Wild by Cheryl Strayed

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Visiting the Pacific north coast of America is on my bucket-list. Not exactly sure why… it might have started when I had to do an in-depth investigation on the Douglas fir at uni  (I did a couple of forestry subjects as part of my hydrology studies). Anyway, it’s this bucket-list item that prompted me to read Cheryl Strayed’s Wild.

Actually, to be perfectly frank, I’d avoided Wild because I thought it was going to be all look-at-me-Eat-Pray-Love-Oprah-is-raving-about-it but when it popped up on an audio list I figured I could just listen to the Oregon bits and abandon the rest if Strayed was giving me the pip.

I was wrong. Continue reading

Avalanche by Julia Leigh

There’s all sorts of reasons why I don’t feel I’m in a position to comment on Julia Leigh’s Avalanche, an account of her experience with IVF. However, Leigh makes a statement early in her memoir that made me pause and think –

“In the public imagination – as I perceive it – there’s a qualified sympathy for IVF patients, not unlike that shown to smokers who get lung cancer. Unspoken: ‘You signed up for it, so what do you expect…?'”

“Qualified sympathy” – it’s an interesting phrase. Have I ever been guilty of qualified sympathy? Probably, although certainly not in relation to someone’s desire to have a baby. It’s these kind of gritty bits that lodged as I was reading Avalanche. Continue reading

Two books, both difficult to review

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I’ve thought so much about two excellent books I finished this week – Behind the Beautiful Forevers by Katherine Boo and An Exact Replica of a Figment of My Imagination by Elizabeth McCracken.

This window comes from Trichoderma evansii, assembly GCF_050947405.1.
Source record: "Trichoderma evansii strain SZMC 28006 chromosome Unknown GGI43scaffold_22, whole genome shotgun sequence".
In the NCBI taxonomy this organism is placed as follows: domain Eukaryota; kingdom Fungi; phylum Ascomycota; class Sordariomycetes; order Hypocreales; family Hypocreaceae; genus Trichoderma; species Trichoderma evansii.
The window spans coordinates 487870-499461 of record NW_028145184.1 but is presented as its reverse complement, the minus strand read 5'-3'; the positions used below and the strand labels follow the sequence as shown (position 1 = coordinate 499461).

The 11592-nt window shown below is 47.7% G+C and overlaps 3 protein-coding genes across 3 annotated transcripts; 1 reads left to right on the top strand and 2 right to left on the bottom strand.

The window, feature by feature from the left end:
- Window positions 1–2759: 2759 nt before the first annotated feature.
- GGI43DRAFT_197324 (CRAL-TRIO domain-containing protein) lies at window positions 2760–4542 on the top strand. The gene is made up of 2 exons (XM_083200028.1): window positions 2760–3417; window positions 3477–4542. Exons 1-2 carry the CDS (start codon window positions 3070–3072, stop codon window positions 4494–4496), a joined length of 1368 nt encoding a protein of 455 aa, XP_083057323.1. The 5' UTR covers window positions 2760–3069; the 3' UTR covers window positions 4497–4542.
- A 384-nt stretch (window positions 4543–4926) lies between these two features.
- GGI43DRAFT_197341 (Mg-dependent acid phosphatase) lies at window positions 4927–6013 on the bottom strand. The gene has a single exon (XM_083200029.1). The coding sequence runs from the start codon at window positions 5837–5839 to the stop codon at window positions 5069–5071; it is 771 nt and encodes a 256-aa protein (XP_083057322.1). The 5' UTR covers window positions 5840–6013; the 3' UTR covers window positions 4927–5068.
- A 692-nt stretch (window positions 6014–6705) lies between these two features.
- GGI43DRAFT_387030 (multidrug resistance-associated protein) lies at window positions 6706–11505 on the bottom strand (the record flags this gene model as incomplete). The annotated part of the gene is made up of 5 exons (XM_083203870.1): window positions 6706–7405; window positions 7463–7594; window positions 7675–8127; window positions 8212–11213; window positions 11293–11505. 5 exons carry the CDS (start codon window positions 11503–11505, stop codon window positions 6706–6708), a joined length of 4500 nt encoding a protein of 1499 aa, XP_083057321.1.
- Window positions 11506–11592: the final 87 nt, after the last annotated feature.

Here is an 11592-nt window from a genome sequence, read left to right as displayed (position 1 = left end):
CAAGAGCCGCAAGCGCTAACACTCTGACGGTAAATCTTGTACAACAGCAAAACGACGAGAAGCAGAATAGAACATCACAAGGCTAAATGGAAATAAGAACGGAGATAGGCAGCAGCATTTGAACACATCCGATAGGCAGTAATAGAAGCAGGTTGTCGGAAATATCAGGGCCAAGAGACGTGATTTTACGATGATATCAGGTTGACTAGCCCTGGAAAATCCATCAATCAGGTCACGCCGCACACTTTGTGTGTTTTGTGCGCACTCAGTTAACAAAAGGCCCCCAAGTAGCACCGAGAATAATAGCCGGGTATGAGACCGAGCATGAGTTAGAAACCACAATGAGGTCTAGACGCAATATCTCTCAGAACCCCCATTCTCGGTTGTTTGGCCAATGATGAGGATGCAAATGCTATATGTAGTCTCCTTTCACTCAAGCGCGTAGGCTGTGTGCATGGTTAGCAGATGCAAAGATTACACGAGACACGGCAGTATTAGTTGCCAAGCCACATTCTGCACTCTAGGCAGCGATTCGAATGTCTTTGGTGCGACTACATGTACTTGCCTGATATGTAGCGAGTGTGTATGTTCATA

They’re very different books – one is about the slums of Mumbai, in India; the other an account of the author’s pregnancy and subsequent stillbirth. Both books are painfully honest, emotionally raw and made me look away. Both tell the story of a death, yet the circumstances around those deaths couldn’t be more different. Both are confronting. Continue reading

Six Degrees of Separation – from Midnight’s Children to Sisterland

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It’s time for #6Degrees – join in! Link up! Get into it!

We begin this month with Midnight’s Children by Salman Rushdie (as picked by Jenny). I haven’t read it but my husband has – this is significant because my husband rarely reads novels. Continue reading

Marie Kondo and her Blasphemies about Books

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So I caved to public pressure and was prepared to hold a cheese grater and ask myself, sincerely, if it sparked joy. I willingly piled all of my crap onto my bed and then audibly thanked cardigans and asymmetrical hemlines for their service, as I stuffed them into bin bags. I even went so far as to tell people that Marie Kondo was right about the fact that ‘storage is a booby trap’.

But about a third of the way through The Life-Changing Magic of Tidying Up, Kondo went off the rails. Really, seriously bloody berserk. And my willingness to play along ground to a halt. Why? Because of her abominable attitude toward books*. And I quote: Continue reading